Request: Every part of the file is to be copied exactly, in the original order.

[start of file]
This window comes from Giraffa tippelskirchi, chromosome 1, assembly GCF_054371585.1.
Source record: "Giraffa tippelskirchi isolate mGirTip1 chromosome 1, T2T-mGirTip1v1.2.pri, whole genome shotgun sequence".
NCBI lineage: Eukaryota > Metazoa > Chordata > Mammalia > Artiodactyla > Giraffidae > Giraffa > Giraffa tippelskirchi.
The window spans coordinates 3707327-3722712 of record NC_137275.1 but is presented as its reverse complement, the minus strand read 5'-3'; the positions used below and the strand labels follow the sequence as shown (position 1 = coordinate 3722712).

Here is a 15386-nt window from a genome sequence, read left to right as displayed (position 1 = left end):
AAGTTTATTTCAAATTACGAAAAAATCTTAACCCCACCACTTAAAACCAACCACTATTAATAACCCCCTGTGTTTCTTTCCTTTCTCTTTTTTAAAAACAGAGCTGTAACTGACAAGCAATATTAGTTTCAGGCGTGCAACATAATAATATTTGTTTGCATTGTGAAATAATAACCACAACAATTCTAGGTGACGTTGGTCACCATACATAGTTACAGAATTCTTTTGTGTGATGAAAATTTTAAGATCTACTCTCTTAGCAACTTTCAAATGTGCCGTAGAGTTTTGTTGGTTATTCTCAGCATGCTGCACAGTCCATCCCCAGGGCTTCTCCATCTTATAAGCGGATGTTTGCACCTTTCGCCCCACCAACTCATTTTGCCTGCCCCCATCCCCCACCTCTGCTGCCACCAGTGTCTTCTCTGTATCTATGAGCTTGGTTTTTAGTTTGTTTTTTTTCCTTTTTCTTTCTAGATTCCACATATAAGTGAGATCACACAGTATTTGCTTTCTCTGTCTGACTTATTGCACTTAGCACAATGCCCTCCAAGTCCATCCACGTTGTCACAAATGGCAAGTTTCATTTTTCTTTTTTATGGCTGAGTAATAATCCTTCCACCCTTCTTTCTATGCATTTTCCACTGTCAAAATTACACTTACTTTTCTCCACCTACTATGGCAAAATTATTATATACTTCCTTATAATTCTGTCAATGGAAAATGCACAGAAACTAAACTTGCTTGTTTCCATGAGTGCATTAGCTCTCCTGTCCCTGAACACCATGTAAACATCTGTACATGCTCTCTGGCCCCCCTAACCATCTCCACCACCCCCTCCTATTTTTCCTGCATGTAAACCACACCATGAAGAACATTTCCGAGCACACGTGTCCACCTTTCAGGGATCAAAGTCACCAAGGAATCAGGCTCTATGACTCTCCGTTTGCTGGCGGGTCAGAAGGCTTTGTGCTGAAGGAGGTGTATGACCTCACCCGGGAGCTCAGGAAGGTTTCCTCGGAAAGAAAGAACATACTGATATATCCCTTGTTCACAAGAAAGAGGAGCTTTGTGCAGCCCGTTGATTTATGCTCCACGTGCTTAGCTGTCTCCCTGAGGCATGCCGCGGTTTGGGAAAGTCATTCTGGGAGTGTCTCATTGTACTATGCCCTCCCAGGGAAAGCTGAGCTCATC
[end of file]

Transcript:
This window comes from Giraffa tippelskirchi, chromosome 1, assembly GCF_054371585.1.
Source record: "Giraffa tippelskirchi isolate mGirTip1 chromosome 1, T2T-mGirTip1v1.2.pri, whole genome shotgun sequence".
NCBI lineage: Eukaryota > Metazoa > Chordata > Mammalia > Artiodactyla > Giraffidae > Giraffa > Giraffa tippelskirchi.
The window spans coordinates 3707327-3722712 of record NC_137275.1 but is presented as its reverse complement, the minus strand read 5'-3'; the positions used below and the strand labels follow the sequence as shown (position 1 = coordinate 3722712).

Here is a 15386-nt window from a genome sequence, read left to right as displayed (position 1 = left end):
AAGTTTATTTCAAATTACGAAAAAATCTTAACCCCACCACTTAAAACCAACCACTATTAATAACCCCCTGTGTTTCTTTCCTTTCTCTTTTTTAAAAACAGAGCTGTAACTGACAAGCAATATTAGTTTCAGGCGTGCAACATAATAATATTTGTTTGCATTGTGAAATAATAACCACAACAATTCTAGGTGACGTTGGTCACCATACATAGTTACAGAATTCTTTTGTGTGATGAAAATTTTAAGATCTACTCTCTTAGCAACTTTCAAATGTGCCGTAGAGTTTTGTTGGTTATTCTCAGCATGCTGCACAGTCCATCCCCAGGGCTTCTCCATCTTATAAGCGGATGTTTGCACCTTTCGCCCCACCAACTCATTTTGCCTGCCCCCATCCCCCACCTCTGCTGCCACCAGTGTCTTCTCTGTATCTATGAGCTTGGTTTTTAGTTTGTTTTTTTTCCTTTTTCTTTCTAGATTCCACATATAAGTGAGATCACACAGTATTTGCTTTCTCTGTCTGACTTATTGCACTTAGCACAATGCCCTCCAAGTCCATCCACGTTGTCACAAATGGCAAGTTTCATTTTTCTTTTTTATGGCTGAGTAATAATCCTTCCACCCTTCTTTCTATGCATTTTCCACTGTCAAAATTACACTTACTTTTCTCCACCTACTATGGCAAAATTATTATATACTTCCTTATAATTCTGTCAATGGAAAATGCACAGAAACTAAACTTGCTTGTTTCCATGAGTGCATTAGCTCTCCTGTCCCTGAACACCATGTAAACATCTGTACATGCTCTCTGGCCCCCCTAACCATCTCCACCACCCCCTCCTATTTTTCCTGCATGTAAACCACACCATGAAGAACATTTCCGAGCACACGTGTCCACCTTTCAGGGATCAAAGTCACCAAGGAATCAGGCTCTATGACTCTCCGTTTGCTGGCGGGTCAGAAGGCTTTGTGCTGAAGGAGGTGTATGACCTCACCCGGGAGCTCAGGAAGGTTTCCTCGGAAAGAAAGAACATACTGATATATCCCTTGTTCACAAGAAAGAGGAGCTTTGTGCAGCCCGTTGATTTATGCTCCACGTGCTTAGCTGTCTCCCTGAGGCATGCCGCGGTTTGGGAAAGTCATTCTGGGAGTGTCTCATTGTACTATGCCCTCCCAGGGAAAGCTGAGCTCATC